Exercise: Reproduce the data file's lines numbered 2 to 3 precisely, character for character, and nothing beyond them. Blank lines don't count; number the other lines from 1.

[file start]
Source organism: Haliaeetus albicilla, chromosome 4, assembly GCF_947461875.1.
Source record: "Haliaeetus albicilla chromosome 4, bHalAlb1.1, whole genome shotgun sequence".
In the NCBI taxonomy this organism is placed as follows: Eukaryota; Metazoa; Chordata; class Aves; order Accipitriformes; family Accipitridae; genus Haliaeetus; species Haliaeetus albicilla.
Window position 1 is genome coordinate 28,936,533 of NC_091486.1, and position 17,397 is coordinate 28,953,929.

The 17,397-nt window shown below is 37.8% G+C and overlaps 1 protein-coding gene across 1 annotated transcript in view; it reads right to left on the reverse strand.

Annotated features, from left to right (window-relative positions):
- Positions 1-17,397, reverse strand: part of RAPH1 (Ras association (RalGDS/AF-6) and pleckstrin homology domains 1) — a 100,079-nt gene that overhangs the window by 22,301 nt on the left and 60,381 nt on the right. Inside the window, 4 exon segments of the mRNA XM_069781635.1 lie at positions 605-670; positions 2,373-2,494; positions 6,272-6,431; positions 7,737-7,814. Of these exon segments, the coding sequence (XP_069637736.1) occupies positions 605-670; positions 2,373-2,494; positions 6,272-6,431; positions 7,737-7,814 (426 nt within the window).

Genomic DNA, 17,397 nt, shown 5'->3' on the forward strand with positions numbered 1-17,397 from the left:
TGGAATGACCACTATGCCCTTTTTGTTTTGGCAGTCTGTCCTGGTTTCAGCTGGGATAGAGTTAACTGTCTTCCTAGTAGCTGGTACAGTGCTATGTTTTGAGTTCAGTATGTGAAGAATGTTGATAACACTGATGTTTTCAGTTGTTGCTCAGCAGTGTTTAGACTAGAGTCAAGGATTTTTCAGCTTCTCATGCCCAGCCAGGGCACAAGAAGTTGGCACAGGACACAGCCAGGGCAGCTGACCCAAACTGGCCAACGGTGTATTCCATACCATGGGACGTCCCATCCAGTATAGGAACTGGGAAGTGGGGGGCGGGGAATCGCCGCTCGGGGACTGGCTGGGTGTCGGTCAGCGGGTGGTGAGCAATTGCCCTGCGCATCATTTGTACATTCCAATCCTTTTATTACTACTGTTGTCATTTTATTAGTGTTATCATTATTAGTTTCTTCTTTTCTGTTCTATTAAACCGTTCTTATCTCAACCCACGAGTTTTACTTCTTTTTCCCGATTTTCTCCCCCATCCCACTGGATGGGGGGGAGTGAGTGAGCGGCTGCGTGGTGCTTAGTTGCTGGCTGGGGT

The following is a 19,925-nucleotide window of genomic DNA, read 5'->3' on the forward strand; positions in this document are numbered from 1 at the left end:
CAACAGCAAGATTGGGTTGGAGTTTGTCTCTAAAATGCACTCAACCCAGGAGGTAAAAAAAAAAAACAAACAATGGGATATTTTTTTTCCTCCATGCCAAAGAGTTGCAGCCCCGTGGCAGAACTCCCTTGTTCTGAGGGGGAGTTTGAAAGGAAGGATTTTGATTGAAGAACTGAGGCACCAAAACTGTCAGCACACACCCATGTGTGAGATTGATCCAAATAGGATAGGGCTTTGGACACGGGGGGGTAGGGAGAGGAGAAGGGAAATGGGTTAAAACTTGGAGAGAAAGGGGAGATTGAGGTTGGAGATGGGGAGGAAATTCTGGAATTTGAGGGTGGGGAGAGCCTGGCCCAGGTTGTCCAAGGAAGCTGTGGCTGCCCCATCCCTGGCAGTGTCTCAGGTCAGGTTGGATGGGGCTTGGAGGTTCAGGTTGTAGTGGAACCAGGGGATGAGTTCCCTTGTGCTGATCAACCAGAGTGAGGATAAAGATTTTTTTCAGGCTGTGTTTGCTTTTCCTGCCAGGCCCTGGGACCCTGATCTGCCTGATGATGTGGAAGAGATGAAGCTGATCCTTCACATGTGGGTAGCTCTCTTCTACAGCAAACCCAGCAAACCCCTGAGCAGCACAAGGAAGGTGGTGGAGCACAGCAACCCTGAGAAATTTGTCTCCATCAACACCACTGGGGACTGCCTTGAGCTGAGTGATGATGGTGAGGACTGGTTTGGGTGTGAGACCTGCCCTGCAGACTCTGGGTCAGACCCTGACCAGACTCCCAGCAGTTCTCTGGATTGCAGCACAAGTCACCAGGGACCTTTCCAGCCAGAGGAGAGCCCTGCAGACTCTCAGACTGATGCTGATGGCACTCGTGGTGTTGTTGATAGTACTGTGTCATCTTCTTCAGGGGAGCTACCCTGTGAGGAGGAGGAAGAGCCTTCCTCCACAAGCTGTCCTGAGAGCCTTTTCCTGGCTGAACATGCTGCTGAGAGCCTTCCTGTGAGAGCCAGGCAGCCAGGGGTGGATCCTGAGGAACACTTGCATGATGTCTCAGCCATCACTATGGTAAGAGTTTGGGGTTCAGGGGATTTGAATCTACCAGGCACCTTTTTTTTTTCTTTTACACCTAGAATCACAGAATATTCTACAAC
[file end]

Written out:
Source record: "Haliaeetus albicilla chromosome 4, bHalAlb1.1, whole genome shotgun sequence".
In the NCBI taxonomy this organism is placed as follows: Eukaryota; Metazoa; Chordata; class Aves; order Accipitriformes; family Accipitridae; genus Haliaeetus; species Haliaeetus albicilla.